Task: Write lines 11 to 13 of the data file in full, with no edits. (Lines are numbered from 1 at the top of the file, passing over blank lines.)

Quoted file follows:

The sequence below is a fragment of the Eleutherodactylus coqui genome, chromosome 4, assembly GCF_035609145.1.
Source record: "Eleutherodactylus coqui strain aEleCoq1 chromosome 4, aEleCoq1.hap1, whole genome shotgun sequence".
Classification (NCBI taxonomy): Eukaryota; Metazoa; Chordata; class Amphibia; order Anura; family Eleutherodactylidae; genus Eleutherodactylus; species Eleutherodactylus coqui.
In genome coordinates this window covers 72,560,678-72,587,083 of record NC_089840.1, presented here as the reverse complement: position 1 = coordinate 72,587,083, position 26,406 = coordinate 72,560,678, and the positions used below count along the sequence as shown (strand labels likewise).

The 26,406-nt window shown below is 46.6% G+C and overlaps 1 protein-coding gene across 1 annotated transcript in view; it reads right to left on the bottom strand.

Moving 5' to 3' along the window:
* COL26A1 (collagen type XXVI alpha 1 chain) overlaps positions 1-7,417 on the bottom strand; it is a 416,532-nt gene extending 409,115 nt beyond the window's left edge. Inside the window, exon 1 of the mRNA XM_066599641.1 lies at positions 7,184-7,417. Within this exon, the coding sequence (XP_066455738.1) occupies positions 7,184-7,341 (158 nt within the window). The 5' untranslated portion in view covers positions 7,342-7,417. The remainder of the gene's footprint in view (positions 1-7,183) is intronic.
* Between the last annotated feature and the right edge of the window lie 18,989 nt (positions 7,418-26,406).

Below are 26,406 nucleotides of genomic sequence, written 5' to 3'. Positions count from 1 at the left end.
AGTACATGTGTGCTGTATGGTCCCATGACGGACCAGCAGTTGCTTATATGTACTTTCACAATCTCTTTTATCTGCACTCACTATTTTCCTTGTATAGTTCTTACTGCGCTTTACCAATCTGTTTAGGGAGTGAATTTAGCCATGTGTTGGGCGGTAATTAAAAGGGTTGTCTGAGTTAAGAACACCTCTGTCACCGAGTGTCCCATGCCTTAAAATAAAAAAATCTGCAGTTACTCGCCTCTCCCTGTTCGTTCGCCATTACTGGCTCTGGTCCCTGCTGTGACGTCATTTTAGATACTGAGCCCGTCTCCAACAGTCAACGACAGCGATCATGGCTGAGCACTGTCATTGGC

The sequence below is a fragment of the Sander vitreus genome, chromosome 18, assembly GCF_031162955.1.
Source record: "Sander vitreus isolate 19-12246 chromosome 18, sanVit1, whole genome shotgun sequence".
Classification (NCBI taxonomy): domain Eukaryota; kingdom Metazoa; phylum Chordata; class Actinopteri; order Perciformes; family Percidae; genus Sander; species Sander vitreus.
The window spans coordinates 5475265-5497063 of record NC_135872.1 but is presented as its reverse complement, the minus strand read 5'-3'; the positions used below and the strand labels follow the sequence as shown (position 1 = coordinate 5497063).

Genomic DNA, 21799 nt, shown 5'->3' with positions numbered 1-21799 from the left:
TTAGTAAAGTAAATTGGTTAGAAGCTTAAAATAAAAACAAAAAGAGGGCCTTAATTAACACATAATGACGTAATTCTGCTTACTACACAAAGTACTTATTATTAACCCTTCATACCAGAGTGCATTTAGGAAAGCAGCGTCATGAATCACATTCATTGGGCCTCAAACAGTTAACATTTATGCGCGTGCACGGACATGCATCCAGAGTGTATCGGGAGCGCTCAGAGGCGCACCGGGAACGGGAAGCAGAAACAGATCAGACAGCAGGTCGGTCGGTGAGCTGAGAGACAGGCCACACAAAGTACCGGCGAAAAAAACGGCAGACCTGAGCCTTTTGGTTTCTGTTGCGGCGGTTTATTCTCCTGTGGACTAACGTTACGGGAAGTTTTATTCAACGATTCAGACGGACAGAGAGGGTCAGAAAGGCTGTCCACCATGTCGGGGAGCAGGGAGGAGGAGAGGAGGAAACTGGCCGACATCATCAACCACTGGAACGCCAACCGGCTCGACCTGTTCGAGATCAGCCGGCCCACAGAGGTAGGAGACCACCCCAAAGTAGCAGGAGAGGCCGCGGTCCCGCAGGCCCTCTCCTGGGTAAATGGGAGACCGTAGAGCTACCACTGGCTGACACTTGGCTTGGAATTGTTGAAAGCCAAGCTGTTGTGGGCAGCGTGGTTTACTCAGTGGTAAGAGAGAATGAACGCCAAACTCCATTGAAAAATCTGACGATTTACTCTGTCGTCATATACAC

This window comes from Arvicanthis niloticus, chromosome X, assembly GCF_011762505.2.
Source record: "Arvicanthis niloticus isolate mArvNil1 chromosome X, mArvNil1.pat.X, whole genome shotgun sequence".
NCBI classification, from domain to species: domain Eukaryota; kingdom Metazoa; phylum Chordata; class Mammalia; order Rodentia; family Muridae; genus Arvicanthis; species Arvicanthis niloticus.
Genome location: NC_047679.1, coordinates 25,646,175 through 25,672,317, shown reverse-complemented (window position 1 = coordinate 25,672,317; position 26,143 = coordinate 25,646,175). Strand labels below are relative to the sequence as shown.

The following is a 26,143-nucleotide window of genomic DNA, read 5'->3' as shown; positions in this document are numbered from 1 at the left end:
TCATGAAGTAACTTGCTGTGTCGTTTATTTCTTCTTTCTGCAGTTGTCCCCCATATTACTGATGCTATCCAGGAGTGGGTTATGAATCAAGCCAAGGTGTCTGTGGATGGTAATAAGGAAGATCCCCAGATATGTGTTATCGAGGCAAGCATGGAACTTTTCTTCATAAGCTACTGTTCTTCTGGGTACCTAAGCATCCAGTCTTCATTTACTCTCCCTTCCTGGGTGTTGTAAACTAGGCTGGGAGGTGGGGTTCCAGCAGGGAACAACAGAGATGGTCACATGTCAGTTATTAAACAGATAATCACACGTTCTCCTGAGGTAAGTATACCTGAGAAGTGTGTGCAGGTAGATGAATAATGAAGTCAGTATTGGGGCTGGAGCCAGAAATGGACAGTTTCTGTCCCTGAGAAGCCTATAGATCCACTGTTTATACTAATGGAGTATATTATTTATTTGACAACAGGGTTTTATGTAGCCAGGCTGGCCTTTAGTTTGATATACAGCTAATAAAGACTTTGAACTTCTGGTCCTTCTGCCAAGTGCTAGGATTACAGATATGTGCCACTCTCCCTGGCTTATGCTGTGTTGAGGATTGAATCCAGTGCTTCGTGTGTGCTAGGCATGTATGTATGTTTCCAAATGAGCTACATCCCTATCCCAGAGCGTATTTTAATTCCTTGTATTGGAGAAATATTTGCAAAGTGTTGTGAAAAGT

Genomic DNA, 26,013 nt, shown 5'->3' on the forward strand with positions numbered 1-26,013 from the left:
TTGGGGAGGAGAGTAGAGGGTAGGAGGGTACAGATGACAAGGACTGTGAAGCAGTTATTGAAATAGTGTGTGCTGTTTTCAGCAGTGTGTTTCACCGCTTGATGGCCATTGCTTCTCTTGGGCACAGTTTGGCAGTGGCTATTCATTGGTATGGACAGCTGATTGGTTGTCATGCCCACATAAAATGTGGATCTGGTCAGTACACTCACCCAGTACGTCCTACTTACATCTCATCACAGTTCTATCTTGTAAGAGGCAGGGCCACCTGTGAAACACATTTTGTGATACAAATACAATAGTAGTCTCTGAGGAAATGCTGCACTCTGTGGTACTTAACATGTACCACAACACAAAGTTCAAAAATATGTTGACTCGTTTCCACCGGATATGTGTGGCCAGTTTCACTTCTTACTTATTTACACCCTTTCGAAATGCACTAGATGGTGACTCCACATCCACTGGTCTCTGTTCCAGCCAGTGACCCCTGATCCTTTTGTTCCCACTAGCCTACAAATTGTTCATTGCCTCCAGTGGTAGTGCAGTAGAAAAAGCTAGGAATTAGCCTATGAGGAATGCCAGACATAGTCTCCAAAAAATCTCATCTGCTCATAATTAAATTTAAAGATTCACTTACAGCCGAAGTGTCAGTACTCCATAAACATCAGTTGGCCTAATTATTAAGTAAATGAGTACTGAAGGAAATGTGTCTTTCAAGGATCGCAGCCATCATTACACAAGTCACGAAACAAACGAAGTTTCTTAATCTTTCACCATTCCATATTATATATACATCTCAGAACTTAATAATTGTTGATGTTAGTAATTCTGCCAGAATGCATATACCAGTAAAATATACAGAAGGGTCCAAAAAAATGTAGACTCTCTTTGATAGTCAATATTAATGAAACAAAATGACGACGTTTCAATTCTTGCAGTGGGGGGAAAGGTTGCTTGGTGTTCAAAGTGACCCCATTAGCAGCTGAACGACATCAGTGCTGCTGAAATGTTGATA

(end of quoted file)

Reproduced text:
The sequence below is a fragment of the Sander vitreus genome, chromosome 18, assembly GCF_031162955.1.
Source record: "Sander vitreus isolate 19-12246 chromosome 18, sanVit1, whole genome shotgun sequence".
Classification (NCBI taxonomy): domain Eukaryota; kingdom Metazoa; phylum Chordata; class Actinopteri; order Perciformes; family Percidae; genus Sander; species Sander vitreus.